Fireside Chat: How to Avoid Being Overwhelmed

Now that you are preparing to write a thesis/dissertation, you may be feeling like I did – overwhelmed.  You may be asking yourself questions. How am I going to do this? Will I ever finish?  Will I have a life other than the thesis or dissertation? What is it they want me to write and what is it I want to write?

Getting started on a thesis/dissertation can feel like you are trying to each a whole elephant in one bite.  No need.  Here are some nuggets that may help you in that process.

Be Clear. Before you begin you need to have clarity.  Why are you doing this?  Are you doing this because you want to gain knowledge and skills?  Do you want to do this because you are passionate about the topic and want to delve deeper into the subject matter?  Are you doing this for career advancement? Are you doing this because someone else said you should?  If it is the last one, you need to think again.  Unless you are passionate about your topic, you may lose steam along the way.  If you are doing this for you, then when it appears that you are overwhelmed and losing steam, you will find the momentum to take the next step to keep going.

Journey. Writing a thesis/dissertation is a journey. I always calm my students by telling them that we are on a journey and I am their tour guide.  I have been there before.  What I know is this; there will be detours and setbacks.  I have taken this route before, so I know what to expect.  The detours and setbacks are just part of the discovery and process.   Getting to that degree is not a straight line, so enjoy and experience the journey.

BIG Decisions. Early on you will be faced with 2 big decisions – selecting the topic and selecting a advisor/chair. Maybe not in that order.  How you select a topic varies by disciplines.  In many disciplines, it’s student led. In my discipline it’s student led so as a grad student, I came up with the topic.  In other disciplines, your topic may be a small part of a larger project.  It could be that your topic may be project led depending on the funding source.

Selecting your advisor/chair can vary by discipline as well.  As I discussed in an earlier fireside chat Dissertation Expectations, you may not have a choice.   In some disciplines, the decision was made as you were accepted into the program and/or based on funding.  If you dohave a choice, choose carefully.   You want to look for an advisor/chair that has expertise in your topic, methodology, and data analyses.  You want them to be able to guide you through the process.  Remember, the journey is not a straight line.

You also are looking for an advisor who can motivate and mentor you.  In mentoring, you are seeking opportunities regarding what conferences to attend, where you should present your work, as well as networking possibilities.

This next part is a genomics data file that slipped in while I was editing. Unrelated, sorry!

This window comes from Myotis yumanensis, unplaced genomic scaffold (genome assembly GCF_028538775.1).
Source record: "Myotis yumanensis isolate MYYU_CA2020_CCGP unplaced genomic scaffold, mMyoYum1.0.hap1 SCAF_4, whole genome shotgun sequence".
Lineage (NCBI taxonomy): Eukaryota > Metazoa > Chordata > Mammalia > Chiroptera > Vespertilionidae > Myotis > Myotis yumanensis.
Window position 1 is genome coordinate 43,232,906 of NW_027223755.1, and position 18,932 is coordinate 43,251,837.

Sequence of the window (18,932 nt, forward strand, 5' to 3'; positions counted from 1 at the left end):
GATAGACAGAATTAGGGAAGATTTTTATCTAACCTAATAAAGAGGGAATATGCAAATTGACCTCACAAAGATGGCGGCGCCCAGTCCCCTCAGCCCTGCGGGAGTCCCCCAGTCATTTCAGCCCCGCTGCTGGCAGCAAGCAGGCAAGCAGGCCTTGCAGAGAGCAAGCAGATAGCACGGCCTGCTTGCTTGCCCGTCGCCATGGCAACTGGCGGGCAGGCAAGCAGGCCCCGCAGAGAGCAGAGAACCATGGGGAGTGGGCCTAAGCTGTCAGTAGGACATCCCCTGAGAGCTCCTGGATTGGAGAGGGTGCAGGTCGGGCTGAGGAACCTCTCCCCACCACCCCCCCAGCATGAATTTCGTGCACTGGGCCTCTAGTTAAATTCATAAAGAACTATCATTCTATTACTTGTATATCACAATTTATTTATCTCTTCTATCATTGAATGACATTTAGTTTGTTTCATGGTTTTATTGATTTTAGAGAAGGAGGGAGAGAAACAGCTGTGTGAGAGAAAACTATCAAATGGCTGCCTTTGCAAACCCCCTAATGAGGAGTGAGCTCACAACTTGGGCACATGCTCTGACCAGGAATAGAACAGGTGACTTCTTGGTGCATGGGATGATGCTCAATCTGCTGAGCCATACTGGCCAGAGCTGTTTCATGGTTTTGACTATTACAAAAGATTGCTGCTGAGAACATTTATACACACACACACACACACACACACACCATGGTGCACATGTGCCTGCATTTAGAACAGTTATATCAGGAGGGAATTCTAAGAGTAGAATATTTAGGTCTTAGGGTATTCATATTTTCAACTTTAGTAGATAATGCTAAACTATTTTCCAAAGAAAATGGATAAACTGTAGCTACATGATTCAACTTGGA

Manage the Process. It is important that you be an active participant in the thesis/dissertation process.  You need to take an active role.  Discuss expectations with your chair/advisor.  Expectations about meetings, how often and with whom. Discuss teaching and industry internship opportunities.  Your advisor/chair may not be knowledgeable about everything; you want them to direct you to where you can seek answers. Select an advisor/chair who will guide you rather than shut down your ideas.

Wrong Direction. There will be times when the research or writing will not go as planned or expected.  Now what do you do? Don’t hide. Don’t be invisible.  It’s key to your success that you raise the issue. Sometimes as I experienced, you may face challenging times with your advisor/chair.  Talk with your advisor/chair.  If you feel the issue is not being resolved, it may be time to seek additional guidance. That is the time to seek advice from the Director of Graduate Programs or the Graduate Coordinator in your program.  Keep in mind your advisor/chair is not your supervisor for life.

Peer mentors can be a great asset and provide valuable insight from their experiences. Their experience can assist you. Remember, you are not the first to ever have challenges with their advisor/chair.  I came before you, and I can tell you from experience, you’ll survive and finish.  However, it’s up to you to take the next step, no matter how tiny that step may be. Take it.

Get Involved. You need a life outside of the thesis/dissertation.  Now don’t go to extremes and make this your #1 priority.  However, you do need to get involved with activities besides your work. Find or start a peer support group.  Go to informal coffees, attend social events sponsored by the graduate student association.  Attend conference or seminars on campus.  They are usually free.  Take time and visit the art museum or go for a walk or hike.  The time away allows you the opportunity to return refreshed and ready to begin again.

Remember you

  1. Need to be clear as to why you are doing this in the first place
  2. Are on a journey that is not a straight path
  3. Have important decisions to make
  4. Need to manage the process
  5. Need to seek assistance when you find you are heading in the wrong direction
  6. Need a life so get involved

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My experience as the chief academic officer and administrator charged with providing vision and leadership in planning, guiding, and coordinating all aspects of graduate education from admission through graduation at two major research universities provides the foundation for our fireside chats.

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